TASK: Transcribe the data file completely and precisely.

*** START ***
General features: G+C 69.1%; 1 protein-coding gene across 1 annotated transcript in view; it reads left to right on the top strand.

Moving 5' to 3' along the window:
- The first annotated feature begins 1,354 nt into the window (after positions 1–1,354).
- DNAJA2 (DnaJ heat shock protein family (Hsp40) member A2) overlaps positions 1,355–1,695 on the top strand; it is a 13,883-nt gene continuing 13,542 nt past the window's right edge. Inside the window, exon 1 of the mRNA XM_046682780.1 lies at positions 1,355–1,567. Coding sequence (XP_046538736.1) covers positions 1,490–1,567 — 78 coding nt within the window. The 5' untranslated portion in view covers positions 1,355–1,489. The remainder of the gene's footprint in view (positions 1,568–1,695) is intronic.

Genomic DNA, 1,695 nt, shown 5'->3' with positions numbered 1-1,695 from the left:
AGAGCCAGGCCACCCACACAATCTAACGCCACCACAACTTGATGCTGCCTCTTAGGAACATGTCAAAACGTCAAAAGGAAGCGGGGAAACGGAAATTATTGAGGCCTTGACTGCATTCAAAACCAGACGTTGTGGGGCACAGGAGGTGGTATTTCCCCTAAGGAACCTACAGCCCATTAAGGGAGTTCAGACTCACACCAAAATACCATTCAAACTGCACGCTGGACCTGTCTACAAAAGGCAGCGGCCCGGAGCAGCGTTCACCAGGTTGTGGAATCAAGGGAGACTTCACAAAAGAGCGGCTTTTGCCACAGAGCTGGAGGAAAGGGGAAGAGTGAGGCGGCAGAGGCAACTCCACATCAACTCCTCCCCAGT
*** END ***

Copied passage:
General features: G+C 69.1%; 1 protein-coding gene across 1 annotated transcript in view; it reads left to right on the top strand.

Moving 5' to 3' along the window:
- The first annotated feature begins 1,354 nt into the window (after positions 1–1,354).
- DNAJA2 (DnaJ heat shock protein family (Hsp40) member A2) overlaps positions 1,355–1,695 on the top strand; it is a 13,883-nt gene continuing 13,542 nt past the window's right edge. Inside the window, exon 1 of the mRNA XM_046682780.1 lies at positions 1,355–1,567. Coding sequence (XP_046538736.1) covers positions 1,490–1,567 — 78 coding nt within the window. The 5' untranslated portion in view covers positions 1,355–1,489. The remainder of the gene's footprint in view (positions 1,568–1,695) is intronic.

Genomic DNA, 1,695 nt, shown 5'->3' with positions numbered 1-1,695 from the left:
AGAGCCAGGCCACCCACACAATCTAACGCCACCACAACTTGATGCTGCCTCTTAGGAACATGTCAAAACGTCAAAAGGAAGCGGGGAAACGGAAATTATTGAGGCCTTGACTGCATTCAAAACCAGACGTTGTGGGGCACAGGAGGTGGTATTTCCCCTAAGGAACCTACAGCCCATTAAGGGAGTTCAGACTCACACCAAAATACCATTCAAACTGCACGCTGGACCTGTCTACAAAAGGCAGCGGCCCGGAGCAGCGTTCACCAGGTTGTGGAATCAAGGGAGACTTCACAAAAGAGCGGCTTTTGCCACAGAGCTGGAGGAAAGGGGAAGAGTGAGGCGGCAGAGGCAACTCCACATCAACTCCTCCCCAGT